For years the Republican party platform of “limited government” and privatization has led to the use of government institutions for the benefit of wealthy corporations like Haliburton, Exxon, and Blackwater. The American middle class has had it's income stagnate, while the top 1% has grown immensely richer. Meanwhile fraud and abuse of taxpayer's money has reached epidemic proportions. For the entire eight years of the Bush Administration the government has not served the public interest.

During the last months of the presidential campaign much was made by the Mcain Palin team of Obama's “redistributionist” philosophy. Supposedly, the fact that Obama wants to raise taxes for the hyper-rich, means that he is a socialist. The irony here is that it has been previous U.S. Administrations' abandoning government regulation that has led to the redistribution of wealth from ordinary Americans to Wall Street CEO's.

It should be apparent to anyone today that a country cannot prosper if its government abandons economic and environmental regulation. We've seen how people have no compunction about putting the entire financial system at risk if it means they can enrich themselves by doing so. And this year we've witnessed the spectre of thousands of infants in China being put on life-support because a few unscrupulous merchants increased their profit margins by spiking milk with melamine.

Now who wants to buy food from China? Chinese dairy farmers and milk producers are pouring millions of gallons of milk down the drain and suffering severe financial losses because of the Chinese government's failure to regulate it's own food industry. Americans: Ayn Rand, Alan Greenspan, Phil Gramm, and Milton Friedman all believed that capitalists pursuing their own self-interest would somehow magically lead to the best of all possible worlds. And they've been proven wrong by recent events.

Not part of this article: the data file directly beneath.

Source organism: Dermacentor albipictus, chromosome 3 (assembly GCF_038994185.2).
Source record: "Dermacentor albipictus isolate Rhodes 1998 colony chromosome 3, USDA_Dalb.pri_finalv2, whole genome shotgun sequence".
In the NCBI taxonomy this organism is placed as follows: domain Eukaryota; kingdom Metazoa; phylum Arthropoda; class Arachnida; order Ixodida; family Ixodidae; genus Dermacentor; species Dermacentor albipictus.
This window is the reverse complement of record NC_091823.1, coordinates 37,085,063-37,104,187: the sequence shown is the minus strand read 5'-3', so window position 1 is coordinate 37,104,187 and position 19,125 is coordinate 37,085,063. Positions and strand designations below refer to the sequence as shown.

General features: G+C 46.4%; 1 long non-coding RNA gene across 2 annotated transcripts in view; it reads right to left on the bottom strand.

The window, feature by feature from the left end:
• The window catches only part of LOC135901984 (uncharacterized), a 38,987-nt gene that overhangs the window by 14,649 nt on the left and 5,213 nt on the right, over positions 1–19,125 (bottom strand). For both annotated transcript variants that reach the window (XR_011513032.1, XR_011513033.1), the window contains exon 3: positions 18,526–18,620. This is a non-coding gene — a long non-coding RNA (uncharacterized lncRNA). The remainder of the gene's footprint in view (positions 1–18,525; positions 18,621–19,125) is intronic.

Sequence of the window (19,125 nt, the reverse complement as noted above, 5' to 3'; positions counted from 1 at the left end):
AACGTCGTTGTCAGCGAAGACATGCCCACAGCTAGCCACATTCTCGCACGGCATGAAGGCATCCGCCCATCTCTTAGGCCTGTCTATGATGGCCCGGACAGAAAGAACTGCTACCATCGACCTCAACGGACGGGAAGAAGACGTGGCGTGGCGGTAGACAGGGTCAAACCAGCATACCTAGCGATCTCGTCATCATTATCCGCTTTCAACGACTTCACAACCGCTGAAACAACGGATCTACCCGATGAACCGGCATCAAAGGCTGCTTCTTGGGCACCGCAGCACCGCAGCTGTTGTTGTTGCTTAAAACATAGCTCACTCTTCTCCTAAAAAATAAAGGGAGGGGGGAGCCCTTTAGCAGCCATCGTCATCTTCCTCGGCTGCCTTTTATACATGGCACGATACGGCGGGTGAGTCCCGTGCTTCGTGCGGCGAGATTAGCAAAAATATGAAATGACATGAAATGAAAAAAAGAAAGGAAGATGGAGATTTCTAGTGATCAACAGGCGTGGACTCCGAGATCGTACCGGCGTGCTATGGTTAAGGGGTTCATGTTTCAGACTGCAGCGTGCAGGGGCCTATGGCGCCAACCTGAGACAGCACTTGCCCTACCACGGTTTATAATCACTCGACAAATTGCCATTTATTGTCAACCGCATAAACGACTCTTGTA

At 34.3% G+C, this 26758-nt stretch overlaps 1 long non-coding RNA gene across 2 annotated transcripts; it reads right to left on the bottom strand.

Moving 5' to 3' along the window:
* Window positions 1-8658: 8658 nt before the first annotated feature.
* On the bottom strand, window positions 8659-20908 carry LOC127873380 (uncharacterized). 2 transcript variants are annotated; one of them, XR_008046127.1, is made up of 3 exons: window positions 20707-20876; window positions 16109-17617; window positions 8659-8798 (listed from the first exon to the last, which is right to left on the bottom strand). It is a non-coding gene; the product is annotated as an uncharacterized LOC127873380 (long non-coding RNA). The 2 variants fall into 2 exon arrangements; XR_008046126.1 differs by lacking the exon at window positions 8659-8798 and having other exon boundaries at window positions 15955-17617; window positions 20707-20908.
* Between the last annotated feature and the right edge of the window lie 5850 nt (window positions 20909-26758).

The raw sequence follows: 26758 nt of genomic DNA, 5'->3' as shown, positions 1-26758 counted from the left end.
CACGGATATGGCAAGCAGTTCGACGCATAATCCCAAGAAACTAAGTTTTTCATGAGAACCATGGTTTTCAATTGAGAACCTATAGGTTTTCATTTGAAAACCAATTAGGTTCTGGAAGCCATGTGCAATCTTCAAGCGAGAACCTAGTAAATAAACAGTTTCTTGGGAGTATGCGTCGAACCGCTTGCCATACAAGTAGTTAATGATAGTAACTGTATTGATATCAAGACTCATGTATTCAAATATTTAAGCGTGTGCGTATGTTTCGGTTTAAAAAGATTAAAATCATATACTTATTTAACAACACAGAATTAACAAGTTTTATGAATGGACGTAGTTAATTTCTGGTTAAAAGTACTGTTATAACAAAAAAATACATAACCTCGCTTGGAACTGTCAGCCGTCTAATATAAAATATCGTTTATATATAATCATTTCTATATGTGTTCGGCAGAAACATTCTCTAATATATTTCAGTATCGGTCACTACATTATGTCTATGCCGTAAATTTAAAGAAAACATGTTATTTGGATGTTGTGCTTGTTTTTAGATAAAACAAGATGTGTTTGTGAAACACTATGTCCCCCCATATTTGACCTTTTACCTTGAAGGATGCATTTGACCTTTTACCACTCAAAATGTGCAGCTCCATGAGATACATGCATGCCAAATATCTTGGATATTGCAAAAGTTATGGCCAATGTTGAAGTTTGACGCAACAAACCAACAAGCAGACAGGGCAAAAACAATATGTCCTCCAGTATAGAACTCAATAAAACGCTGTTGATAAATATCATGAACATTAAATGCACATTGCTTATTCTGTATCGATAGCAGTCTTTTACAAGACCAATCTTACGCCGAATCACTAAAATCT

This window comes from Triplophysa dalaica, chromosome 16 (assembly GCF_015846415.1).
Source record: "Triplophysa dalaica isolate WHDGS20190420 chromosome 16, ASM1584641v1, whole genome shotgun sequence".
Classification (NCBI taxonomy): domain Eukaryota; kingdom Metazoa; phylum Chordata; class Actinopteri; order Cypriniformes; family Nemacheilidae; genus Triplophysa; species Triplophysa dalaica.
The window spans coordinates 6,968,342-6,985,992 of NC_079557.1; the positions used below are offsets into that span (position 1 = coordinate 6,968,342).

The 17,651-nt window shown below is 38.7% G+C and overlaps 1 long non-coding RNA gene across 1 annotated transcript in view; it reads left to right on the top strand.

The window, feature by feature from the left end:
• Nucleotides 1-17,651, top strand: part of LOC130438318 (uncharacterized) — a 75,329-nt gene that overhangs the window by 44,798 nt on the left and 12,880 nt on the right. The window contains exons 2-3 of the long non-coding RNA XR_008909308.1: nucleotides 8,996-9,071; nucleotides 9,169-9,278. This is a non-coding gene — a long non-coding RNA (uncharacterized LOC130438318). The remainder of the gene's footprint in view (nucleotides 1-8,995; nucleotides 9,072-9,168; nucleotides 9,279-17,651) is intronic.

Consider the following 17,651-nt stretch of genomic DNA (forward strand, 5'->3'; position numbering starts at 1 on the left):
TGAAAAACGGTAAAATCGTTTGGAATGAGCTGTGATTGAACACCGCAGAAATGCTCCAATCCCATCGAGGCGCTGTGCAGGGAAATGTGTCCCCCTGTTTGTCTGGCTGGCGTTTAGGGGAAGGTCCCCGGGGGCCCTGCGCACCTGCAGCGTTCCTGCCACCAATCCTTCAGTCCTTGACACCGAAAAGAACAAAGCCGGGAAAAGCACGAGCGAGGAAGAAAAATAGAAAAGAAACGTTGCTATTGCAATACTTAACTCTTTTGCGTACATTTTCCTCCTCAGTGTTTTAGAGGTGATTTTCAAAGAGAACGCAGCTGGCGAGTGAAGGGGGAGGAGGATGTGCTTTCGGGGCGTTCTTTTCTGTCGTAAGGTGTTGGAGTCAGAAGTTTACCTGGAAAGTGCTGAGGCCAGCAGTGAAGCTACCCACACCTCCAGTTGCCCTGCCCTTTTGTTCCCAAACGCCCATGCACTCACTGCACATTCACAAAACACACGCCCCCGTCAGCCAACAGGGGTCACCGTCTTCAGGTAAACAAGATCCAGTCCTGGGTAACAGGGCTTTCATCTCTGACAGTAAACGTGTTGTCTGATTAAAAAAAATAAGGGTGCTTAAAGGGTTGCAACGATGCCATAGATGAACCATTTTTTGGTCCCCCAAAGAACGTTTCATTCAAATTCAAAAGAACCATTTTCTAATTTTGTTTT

Our rights to health care, public education, clean air and water, and old age security should be universally accessible to all. The unregulated market is incapable of providing universal access to these public goods. Nor is it capable of eliminating public “bads”, like pollution and global warming by itself.

A new era is dawning. With Barak Obama, The United States now has a President who is not encumbered by free-market ideology. President Obama can now work to implement universal health care, lead the way in fighting global warming, and, with the help of other world leaders, put the global financial system back in working order.